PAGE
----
Retiring from the Guard, a small village experience

168th Wing / Public Affairs
Story by Senior Airman Mae Frazier

Date: 12.03.2018
Posted: 12.03.2018 13:11
News ID: 302039
Air Guardsman returns home to western Alaska for retirement celebration

Walking up the stairs in the headquarters building en route to the commander’s office, you don’t know exactly who you may run into.

Are you nervous? Maybe.

But you’re ready to go.

Best professional attitude: check. Polite greetings in the hallways: check. You approach the “The Boss’ ” office and you come face-to-face with the front line: Master Sgt. Ella Doak.

Her calm, sometimes stern, demeanor has been a constant on the third floor for the past nine years.

After nearly 25 years of service, Doak, administrative assistant to the commander, is retiring from the Alaska Air National Guard. In honor of her service, a retirement ceremony was held in her home village of Kipnuk, in Western Alaska.

Doak’s extensive knowledge on military orders, travel, pay, promotions and many other topics in regards to personnel issues has made her the go-to for many Airmen during her time as command support staff.

“Working for the commander can be challenging. You have to be patient to be in this position and able to adapt to new people and leaders,” said Doak, who has worked with five different commanders. “I know that I’m the best one for it, a Jane of all trades.”

Maj. Matthew McClurg, 168th Maintenance Squadron commander, and Doak previously worked together in the 168th Maintenance Group and again in her current role.

“Master Sgt. Doak always brought level-headedness and a willingness to help; a couple very valuable traits in a senior noncommissioned officer,” McClurg said. “She consistently followed the application of those traits with a warm-hearted smile.”

Doak’s journey began when she made the decision to leave her home, an isolated village accessible only by boat or plane, to attend the University of Alaska Fairbanks. Although she didn’t leave Alaska, leaving Kipnuk was a milestone for her.

“I enjoyed living in a tightknit community like Kipnuk, where everyone knew everyone,” Doak said. “Kipnuk was somewhere where I could just walk to a neighbor’s house for coffee, and I’d see smiling, familiar faces on the way.”

While she was a student a fellow classmate told her about their experience in the active duty Air Force, piquing her interest.

“I grew up in a protected environment, so I had very little experience with many things that people in the lower 48 considered to be ‘normal,’ ” Doak said. “People think we live in a different country here in Alaska.”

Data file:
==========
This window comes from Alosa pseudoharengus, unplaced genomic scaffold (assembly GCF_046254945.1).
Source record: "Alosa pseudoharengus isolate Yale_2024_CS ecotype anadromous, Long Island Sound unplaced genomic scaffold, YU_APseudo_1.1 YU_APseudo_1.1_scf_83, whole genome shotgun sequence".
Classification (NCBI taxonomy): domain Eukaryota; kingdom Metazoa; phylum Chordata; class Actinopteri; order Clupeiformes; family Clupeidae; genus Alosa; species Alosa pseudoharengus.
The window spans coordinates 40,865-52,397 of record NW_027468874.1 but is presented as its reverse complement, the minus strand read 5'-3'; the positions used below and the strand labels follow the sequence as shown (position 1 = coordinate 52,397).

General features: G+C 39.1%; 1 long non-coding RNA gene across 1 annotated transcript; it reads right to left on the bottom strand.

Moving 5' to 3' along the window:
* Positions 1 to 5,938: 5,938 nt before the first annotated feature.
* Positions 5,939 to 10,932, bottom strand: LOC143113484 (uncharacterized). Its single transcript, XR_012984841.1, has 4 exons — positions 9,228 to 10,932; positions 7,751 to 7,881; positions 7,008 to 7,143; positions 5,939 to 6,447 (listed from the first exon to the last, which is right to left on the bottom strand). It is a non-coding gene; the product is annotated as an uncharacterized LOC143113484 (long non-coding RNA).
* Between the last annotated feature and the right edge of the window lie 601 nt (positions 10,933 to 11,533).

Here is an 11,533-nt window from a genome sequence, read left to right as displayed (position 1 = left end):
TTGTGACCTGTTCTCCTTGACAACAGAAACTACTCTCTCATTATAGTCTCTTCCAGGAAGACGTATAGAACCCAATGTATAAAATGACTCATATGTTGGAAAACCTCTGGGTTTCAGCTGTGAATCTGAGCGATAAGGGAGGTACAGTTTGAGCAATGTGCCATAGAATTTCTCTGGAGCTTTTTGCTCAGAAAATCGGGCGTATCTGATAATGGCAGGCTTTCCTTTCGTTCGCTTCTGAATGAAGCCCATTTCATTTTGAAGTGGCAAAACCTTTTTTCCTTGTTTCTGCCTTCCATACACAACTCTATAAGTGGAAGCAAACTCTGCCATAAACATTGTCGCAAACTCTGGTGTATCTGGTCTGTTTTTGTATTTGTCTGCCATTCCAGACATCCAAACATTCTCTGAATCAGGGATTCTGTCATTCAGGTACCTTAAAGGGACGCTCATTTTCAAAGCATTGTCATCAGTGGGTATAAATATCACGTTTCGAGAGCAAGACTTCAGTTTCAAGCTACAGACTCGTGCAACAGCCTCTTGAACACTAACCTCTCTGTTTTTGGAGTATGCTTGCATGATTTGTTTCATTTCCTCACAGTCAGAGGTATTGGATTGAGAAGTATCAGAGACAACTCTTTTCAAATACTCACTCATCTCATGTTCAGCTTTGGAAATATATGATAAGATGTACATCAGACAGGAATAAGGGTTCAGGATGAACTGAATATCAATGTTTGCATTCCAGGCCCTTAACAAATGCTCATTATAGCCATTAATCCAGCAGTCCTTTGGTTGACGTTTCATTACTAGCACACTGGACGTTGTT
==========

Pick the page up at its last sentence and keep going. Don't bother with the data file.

She knew enlisting in the military would be a difficult conversation to have with her parents, so she waited until the evening before she was due to ship off to basic military training tell them.

“I knew my parents would be worried and I didn’t want to give them the opportunity to try and stop me from making the decision to join the military,” she said.

Although surprised by the sudden news, Doak’s father, a former Army National Guard soldier, was there the next morning to send her off with a huge hug.

Doak’s first duty station brought her right back to Alaska. She was assigned to Elmendorf Air Force Base — now Joint Base Elmendorf-Richardson — with the 962nd Airborne Air Control Squadron, where she worked on AWACS computers.

Though stationed close to home, Doak’s service took her to places like Thailand, Japan and Panama. She was then transferred to Tinker Air Force Base, Oklahoma, where she served in communications with the 552nd Air Control Wing before receiving orders back to Alaska.

“We were in the capital of Oklahoma, surrounded by 1.5 million other people. I loved the restaurants, football games, concerts and all the experiences the city life offers,” Doak said. “The Air Force opened up a whole new world that I wouldn’t have experienced if I had stayed back home.”

Her last active duty assignment led her home once more to Eielson Air Force Base where she transitioned into the Alaska Air National Guard.
Doak said she viewed the Guard as a small village experience compared to active duty and credited the people she worked with for her longevity of service.

Her retirement service brought her military journey full circle to where she began: her hometown.

“I [was] excited to have the village experience [my] retirement because I want them to know they are not stuck living in the village and there are so many opportunities,” she said. “I want the younger kids to see me and know that they can do whatever they put their mind to.”